How Do We Grade? – Grading and Reporting in a PBL/PrBL Math Class
It isn’t possible to describe how I graded in my math classroom last year without giving a little more background about the New Tech model that we use. Two things are important here. First, for everything we do we use Project-Based Learning (PBL) and Problem-Based Learning (PrBL), and it is all cooperative (group work). Second, we use an interesting grading system that puts “soft skills” – like communication and work ethic – explicitly into the gradebook. I’ll tackle these two issues one at a time.
Assessing Mastery with Cooperative Learning:
So our school uses all PBL and PrBL, working through complex problems and projects in small groups. So how are we supposed to assess individuals for content mastery? Well, the only time we work individually is when we need to demonstrate content knowledge (i.e. a quiz or other form of assessment).
So what does that look like in my math classroom?
1. We work through a problem or project in groups (though we’ll often start the problems thinking about them individually). After we have “solved” the problem, thoroughly discussed it, made all of our thinking visible, and presented it one way or another, the learners will get another similar problem (or a problem derived from the project) to work through by themselves. This is where the content grade comes from, while the group time is graded on things like Work Ethic, Communication, Critical Thinking, and Collaboration. I think of it as being similar to the Formative Assessment Lessons from the Shell Centre, which I consider to be good stuff.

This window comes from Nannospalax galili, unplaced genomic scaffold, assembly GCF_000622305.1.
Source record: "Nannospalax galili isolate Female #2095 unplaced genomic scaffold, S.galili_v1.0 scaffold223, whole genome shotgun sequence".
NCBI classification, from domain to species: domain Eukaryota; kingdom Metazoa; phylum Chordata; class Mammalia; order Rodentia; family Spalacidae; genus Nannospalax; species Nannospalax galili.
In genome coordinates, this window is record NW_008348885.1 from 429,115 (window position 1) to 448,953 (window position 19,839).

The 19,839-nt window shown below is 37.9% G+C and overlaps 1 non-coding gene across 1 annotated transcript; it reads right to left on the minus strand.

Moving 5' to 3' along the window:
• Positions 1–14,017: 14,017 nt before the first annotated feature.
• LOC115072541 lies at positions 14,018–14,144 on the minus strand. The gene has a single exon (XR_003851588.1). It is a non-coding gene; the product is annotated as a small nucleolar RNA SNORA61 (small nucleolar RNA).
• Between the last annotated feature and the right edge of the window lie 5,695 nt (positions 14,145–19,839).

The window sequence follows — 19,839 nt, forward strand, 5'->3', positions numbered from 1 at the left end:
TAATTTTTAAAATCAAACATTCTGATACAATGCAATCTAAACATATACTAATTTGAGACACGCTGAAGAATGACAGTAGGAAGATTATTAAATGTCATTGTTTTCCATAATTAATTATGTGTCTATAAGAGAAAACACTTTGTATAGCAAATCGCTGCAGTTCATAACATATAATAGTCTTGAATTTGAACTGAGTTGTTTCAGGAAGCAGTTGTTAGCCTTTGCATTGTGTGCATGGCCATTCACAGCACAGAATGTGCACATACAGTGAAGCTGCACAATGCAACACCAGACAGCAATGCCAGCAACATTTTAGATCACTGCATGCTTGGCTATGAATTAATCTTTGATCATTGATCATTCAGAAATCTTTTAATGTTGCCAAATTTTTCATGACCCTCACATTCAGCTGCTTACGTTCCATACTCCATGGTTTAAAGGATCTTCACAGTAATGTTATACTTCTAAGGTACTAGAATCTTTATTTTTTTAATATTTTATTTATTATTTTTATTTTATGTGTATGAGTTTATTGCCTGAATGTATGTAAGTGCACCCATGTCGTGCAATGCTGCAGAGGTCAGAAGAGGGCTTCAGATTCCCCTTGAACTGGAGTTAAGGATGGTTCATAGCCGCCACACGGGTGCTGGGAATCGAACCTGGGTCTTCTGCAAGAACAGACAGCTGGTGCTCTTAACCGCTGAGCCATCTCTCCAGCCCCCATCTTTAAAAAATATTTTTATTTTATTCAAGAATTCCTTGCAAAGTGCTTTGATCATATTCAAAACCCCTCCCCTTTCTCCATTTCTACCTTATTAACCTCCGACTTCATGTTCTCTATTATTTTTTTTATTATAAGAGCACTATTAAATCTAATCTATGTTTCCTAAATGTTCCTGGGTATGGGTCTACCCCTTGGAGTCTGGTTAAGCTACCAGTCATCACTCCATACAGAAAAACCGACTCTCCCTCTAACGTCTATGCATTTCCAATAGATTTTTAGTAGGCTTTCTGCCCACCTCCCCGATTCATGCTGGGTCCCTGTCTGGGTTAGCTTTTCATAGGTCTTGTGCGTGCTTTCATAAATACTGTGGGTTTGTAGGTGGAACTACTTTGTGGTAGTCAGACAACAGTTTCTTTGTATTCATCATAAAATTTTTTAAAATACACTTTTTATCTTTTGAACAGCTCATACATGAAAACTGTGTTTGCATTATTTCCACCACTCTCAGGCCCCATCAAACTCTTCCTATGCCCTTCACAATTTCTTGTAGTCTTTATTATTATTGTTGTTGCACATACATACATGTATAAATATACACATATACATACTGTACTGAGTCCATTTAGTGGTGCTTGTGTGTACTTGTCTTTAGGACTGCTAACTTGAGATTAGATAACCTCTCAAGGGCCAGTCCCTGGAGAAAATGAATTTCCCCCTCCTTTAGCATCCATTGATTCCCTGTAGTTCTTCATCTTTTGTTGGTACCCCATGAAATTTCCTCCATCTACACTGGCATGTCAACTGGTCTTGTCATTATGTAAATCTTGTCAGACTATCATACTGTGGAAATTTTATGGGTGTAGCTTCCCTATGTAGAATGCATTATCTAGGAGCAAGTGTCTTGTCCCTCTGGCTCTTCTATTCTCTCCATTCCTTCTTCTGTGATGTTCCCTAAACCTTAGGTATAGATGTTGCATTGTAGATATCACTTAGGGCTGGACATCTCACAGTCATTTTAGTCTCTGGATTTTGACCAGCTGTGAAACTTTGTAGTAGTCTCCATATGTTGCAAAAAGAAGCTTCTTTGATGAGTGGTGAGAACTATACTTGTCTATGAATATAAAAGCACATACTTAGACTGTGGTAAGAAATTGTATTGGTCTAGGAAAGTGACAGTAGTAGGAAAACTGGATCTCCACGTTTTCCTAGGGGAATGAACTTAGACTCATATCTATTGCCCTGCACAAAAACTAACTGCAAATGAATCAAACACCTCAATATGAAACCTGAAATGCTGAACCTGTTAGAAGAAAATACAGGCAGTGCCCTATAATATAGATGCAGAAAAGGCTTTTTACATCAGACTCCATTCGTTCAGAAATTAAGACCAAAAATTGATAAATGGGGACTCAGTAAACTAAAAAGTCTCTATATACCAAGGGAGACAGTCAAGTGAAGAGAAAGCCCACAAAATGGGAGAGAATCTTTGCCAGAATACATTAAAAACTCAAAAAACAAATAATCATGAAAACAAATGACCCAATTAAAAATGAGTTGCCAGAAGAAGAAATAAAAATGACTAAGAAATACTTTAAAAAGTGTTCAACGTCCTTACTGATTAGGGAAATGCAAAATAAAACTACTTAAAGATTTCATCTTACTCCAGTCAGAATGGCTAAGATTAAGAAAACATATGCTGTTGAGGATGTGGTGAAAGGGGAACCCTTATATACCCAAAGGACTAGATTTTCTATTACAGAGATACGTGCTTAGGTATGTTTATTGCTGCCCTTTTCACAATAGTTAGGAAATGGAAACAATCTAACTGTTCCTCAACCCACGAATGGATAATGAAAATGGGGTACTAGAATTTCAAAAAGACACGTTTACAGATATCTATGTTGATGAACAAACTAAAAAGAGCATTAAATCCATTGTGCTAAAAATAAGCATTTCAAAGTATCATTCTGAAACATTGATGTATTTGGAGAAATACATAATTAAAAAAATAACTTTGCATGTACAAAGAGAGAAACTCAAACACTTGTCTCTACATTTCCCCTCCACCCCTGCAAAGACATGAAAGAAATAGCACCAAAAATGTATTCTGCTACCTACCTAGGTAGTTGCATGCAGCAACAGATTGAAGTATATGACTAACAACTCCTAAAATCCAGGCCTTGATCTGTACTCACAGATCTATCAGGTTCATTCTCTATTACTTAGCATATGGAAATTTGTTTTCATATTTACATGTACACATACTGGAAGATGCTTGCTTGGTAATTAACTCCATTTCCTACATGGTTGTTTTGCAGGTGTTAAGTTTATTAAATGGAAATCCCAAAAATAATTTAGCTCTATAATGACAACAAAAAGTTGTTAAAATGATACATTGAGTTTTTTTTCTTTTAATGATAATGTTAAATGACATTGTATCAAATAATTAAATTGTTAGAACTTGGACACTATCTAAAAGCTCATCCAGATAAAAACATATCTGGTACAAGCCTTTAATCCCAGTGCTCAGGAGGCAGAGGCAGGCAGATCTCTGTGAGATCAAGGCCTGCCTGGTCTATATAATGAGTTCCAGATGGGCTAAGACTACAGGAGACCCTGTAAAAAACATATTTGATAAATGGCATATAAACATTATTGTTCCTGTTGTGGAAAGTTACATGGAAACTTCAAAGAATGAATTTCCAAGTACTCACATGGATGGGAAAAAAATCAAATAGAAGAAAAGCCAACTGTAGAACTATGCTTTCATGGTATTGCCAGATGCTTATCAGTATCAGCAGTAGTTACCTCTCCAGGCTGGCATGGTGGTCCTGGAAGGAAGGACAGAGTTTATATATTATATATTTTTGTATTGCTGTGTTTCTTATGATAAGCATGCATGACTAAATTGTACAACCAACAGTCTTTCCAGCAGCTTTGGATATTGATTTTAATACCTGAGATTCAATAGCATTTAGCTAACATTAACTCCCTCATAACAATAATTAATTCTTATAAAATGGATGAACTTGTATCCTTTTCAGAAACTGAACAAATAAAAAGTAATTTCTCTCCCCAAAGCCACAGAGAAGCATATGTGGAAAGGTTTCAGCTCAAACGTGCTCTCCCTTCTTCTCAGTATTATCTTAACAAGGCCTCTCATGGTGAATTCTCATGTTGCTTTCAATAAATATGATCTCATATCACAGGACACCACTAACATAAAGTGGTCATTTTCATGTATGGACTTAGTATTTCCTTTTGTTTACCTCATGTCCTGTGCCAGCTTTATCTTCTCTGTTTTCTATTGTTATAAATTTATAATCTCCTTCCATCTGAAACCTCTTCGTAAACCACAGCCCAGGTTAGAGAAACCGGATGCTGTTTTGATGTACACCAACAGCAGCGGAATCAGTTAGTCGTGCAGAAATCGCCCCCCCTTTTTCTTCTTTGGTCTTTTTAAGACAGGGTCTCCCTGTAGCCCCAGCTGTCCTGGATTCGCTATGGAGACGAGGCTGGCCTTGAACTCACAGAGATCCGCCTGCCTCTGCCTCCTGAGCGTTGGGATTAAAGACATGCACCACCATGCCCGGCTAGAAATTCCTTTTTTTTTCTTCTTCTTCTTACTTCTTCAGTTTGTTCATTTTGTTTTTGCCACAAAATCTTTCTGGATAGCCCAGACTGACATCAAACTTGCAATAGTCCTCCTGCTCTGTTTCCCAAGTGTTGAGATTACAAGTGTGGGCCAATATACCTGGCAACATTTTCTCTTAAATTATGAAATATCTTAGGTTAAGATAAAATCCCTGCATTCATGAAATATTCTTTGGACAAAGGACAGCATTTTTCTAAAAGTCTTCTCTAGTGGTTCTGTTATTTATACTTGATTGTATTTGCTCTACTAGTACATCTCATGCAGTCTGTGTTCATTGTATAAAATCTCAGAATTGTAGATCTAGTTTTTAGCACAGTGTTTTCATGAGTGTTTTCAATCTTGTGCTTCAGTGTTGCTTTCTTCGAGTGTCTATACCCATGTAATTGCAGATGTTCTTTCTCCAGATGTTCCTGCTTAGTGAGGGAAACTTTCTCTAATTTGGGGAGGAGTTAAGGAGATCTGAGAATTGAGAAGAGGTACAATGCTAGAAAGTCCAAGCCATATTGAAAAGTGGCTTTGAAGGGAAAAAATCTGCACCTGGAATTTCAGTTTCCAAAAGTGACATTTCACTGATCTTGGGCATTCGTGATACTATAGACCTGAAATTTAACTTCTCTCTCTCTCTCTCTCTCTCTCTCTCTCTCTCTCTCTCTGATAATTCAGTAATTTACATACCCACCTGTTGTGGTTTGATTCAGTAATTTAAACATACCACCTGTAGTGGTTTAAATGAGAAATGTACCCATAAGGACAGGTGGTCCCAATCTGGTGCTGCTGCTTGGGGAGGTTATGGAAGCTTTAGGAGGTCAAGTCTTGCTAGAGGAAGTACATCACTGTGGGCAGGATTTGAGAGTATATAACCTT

2. To better assess the mathematical skills (think “solving linear systems” or “factoring trinomials”) we use short content quizzes. The quizzes almost always have two or three concepts on them, spiraled back to give learners automatic retake opportunities. (See this presentation from Dan Meyer for where this idea came from). Of course, there are procedures in place for learners to get extra help and instruction, and to request a retake on their own, regardless of how long ago the concepts were discussed.
As far as what constituted proficiency, it varied from quiz to quiz. Generally I would create the quiz (usually about four questions), then make a judgement call on what would let me know that they “got it.” It could be that three were correct, and there was a small mistake on the fourth. It could be that they needed all to be correct, or (rarely) two of the four would suffice. Next year I plan to create a simple rubric for each quiz that lets the students know ahead of time what will be considered proficient (I regret not having done this last year).
3. Last year I used BlueHarvest to help the learners keep track of the concepts they had mastered and to manage some feedback. I used it primarily because it was cool looking – there were no grades attached. But it did help shift conversations from “I need to get my grade up, what can I do for extra credit?” to “I need to learn how to solve systems by substitution” – which is always a joyous feeling as a teacher.